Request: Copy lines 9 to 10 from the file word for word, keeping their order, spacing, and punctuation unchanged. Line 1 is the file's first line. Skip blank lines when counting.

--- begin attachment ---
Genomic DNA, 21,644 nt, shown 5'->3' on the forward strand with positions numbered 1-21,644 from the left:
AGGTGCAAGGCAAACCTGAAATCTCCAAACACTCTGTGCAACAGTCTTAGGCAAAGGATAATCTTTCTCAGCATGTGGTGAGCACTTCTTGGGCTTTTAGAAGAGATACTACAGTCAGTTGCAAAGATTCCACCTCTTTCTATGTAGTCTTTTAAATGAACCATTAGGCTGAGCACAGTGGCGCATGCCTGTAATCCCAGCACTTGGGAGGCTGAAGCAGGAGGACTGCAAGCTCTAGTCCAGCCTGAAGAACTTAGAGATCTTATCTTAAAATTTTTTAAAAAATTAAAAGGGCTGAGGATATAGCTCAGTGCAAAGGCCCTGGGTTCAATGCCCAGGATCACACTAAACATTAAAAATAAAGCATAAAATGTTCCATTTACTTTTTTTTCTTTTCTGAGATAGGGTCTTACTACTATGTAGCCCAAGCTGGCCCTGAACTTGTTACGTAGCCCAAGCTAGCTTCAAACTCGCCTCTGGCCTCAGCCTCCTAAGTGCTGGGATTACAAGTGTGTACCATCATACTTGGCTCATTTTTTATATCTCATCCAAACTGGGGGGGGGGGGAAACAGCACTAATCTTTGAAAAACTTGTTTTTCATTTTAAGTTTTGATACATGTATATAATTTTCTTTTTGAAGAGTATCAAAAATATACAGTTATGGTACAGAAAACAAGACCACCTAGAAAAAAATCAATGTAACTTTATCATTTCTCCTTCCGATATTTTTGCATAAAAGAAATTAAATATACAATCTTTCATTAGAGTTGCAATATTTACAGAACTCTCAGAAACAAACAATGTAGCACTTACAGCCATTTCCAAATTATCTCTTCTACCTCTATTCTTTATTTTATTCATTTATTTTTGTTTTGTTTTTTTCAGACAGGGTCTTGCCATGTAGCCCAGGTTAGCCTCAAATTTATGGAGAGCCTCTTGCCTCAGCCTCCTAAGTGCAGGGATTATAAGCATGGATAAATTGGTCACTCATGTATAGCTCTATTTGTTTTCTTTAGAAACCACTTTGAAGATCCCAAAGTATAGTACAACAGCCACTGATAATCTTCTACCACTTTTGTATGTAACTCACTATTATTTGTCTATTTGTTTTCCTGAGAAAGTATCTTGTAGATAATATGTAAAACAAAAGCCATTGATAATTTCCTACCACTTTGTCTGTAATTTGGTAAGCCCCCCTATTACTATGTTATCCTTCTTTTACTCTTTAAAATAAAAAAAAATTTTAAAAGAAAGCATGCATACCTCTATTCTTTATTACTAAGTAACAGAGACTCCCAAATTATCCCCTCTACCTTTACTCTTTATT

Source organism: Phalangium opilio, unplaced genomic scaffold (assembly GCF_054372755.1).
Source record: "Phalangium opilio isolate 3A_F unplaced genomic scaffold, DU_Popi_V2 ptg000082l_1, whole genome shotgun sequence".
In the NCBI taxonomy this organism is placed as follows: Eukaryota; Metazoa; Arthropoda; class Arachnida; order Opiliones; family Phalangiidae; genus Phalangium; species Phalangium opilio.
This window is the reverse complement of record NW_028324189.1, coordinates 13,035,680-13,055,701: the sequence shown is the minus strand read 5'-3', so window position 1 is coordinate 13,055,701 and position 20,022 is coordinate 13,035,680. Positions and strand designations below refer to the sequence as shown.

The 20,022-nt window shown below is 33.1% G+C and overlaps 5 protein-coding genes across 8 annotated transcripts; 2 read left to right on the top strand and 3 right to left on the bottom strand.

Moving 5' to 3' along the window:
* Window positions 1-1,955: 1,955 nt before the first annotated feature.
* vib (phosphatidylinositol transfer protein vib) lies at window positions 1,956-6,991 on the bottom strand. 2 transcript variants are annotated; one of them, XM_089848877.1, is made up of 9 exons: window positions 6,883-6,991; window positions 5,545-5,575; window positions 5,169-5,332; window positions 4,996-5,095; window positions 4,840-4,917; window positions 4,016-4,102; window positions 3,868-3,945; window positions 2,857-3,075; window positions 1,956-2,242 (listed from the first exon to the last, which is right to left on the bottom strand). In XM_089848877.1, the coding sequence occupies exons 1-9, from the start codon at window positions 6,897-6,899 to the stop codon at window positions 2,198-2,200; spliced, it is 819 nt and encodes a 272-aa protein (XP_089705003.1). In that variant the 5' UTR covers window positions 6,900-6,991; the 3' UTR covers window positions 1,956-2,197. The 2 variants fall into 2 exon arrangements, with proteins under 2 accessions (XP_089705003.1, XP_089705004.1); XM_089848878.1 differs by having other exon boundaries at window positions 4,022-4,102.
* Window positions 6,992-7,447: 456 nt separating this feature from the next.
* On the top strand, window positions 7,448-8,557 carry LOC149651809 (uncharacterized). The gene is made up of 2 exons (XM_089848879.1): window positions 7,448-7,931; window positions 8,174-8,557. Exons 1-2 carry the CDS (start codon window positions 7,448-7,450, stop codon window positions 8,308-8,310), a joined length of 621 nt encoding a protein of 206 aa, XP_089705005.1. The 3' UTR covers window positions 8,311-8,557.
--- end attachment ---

* Window positions 1-1,955: 1,955 nt before the first annotated feature.
* vib (phosphatidylinositol transfer protein vib) lies at window positions 1,956-6,991 on the bottom strand. 2 transcript variants are annotated; one of them, XM_089848877.1, is made up of 9 exons: window positions 6,883-6,991; window positions 5,545-5,575; window positions 5,169-5,332; window positions 4,996-5,095; window positions 4,840-4,917; window positions 4,016-4,102; window positions 3,868-3,945; window positions 2,857-3,075; window positions 1,956-2,242 (listed from the first exon to the last, which is right to left on the bottom strand). In XM_089848877.1, the coding sequence occupies exons 1-9, from the start codon at window positions 6,897-6,899 to the stop codon at window positions 2,198-2,200; spliced, it is 819 nt and encodes a 272-aa protein (XP_089705003.1). In that variant the 5' UTR covers window positions 6,900-6,991; the 3' UTR covers window positions 1,956-2,197. The 2 variants fall into 2 exon arrangements, with proteins under 2 accessions (XP_089705003.1, XP_089705004.1); XM_089848878.1 differs by having other exon boundaries at window positions 4,022-4,102.